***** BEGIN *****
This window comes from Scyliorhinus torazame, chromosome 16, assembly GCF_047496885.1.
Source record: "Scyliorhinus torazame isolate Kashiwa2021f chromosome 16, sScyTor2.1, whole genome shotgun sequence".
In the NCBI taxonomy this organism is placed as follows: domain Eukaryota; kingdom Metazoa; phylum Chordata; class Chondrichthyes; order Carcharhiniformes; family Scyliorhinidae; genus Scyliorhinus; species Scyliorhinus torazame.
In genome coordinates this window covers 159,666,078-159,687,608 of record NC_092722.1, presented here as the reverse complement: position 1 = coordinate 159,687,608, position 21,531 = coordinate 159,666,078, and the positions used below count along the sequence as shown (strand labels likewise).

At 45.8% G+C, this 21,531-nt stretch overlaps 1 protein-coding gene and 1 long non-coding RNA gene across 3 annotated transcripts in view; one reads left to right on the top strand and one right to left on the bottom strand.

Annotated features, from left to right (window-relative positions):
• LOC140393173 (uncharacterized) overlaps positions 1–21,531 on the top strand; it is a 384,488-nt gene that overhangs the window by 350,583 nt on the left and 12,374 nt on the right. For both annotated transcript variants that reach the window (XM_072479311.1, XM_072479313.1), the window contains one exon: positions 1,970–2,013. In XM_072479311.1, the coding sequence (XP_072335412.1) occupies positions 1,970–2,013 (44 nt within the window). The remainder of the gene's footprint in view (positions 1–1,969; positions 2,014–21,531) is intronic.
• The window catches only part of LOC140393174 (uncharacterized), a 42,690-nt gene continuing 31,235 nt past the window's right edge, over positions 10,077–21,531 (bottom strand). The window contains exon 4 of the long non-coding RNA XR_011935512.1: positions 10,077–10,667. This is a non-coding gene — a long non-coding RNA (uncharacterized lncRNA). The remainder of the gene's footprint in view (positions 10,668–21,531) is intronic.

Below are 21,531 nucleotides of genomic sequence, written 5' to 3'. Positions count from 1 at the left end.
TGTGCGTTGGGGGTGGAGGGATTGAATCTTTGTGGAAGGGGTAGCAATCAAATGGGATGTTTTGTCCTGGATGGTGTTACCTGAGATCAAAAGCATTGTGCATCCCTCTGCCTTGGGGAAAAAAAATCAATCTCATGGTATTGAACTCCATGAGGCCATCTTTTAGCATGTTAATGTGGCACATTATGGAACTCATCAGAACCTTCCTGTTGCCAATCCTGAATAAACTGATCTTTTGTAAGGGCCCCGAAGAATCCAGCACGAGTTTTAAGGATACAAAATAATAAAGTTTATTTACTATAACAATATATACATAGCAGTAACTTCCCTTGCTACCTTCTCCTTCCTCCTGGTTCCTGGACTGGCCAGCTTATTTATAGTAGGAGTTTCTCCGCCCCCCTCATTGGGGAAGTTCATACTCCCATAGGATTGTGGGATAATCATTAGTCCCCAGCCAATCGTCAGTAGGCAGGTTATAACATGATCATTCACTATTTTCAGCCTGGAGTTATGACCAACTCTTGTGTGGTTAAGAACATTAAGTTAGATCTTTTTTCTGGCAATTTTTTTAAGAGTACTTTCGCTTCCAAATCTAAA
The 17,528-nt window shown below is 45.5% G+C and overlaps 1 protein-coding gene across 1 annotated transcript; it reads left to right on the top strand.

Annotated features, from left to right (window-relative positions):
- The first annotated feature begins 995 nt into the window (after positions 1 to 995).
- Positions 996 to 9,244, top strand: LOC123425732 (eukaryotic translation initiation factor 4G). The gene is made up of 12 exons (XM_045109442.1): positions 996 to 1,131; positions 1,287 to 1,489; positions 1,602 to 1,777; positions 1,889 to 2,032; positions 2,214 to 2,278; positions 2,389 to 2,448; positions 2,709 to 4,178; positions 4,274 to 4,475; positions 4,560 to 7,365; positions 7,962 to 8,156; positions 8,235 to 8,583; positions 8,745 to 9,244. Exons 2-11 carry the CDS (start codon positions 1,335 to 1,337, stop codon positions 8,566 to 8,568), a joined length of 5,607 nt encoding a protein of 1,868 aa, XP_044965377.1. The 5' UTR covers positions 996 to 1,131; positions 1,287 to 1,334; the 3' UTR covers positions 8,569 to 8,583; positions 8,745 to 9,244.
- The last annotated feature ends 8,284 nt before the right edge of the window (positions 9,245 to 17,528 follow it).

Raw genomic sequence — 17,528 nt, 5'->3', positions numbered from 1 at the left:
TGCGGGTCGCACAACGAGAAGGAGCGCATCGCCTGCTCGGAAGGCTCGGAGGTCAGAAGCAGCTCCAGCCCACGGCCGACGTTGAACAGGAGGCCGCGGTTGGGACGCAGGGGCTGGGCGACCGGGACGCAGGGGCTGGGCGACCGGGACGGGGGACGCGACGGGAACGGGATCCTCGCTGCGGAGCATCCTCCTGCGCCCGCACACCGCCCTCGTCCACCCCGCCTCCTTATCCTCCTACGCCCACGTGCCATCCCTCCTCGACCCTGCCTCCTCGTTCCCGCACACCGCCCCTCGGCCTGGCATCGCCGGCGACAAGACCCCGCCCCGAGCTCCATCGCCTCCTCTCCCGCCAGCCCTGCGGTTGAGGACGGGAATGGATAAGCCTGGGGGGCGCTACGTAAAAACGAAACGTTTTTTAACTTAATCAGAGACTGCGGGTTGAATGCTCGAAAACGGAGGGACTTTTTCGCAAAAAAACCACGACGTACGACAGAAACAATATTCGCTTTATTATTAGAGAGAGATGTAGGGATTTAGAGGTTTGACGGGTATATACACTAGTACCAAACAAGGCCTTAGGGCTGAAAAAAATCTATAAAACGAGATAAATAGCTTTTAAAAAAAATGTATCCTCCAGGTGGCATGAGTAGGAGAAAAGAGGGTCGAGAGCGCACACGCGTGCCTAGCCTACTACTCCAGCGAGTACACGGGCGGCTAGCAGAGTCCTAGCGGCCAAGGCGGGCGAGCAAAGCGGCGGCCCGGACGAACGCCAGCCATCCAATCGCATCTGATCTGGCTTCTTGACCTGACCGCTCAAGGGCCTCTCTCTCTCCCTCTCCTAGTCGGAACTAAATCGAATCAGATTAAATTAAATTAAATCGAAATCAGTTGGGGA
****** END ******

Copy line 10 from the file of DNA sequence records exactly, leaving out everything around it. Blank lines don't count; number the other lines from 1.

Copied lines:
TGTGCGTTGGGGGTGGAGGGATTGAATCTTTGTGGAAGGGGTAGCAATCAAATGGGATGTTTTGTCCTGGATGGTGTTACCTGAGATCAAAAGCATTGTGCATCCCTCTGCCTTGGGGAAAAAAAATCAATCTCATGGTATTGAACTCCATGAGGCCATCTTTTAGCATGTTAATGTGGCACATTATGGAACTCATCAGAACCTTCCTGTTGCCAATCCTGAATAAACTGATCTTTTGTAAGGGCCCCGAAGAATCCAGCACGAGTTTTAAGGATACAAAATAATAAAGTTTATTTACTATAACAATATATACATAGCAGTAACTTCCCTTGCTACCTTCTCCTTCCTCCTGGTTCCTGGACTGGCCAGCTTATTTATAGTAGGAGTTTCTCCGCCCCCCTCATTGGGGAAGTTCATACTCCCATAGGATTGTGGGATAATCATTAGTCCCCAGCCAATCGTCAGTAGGCAGGTTATAACATGATCATTCACTATTTTCAGCCTGGAGTTATGACCAACTCTTGTGTGGTTAAGAACATTAAGTTAGATCTTTTTTCTGGCAATTTTTTTAAGAGTACTTTCGCTTCCAAATCTAAA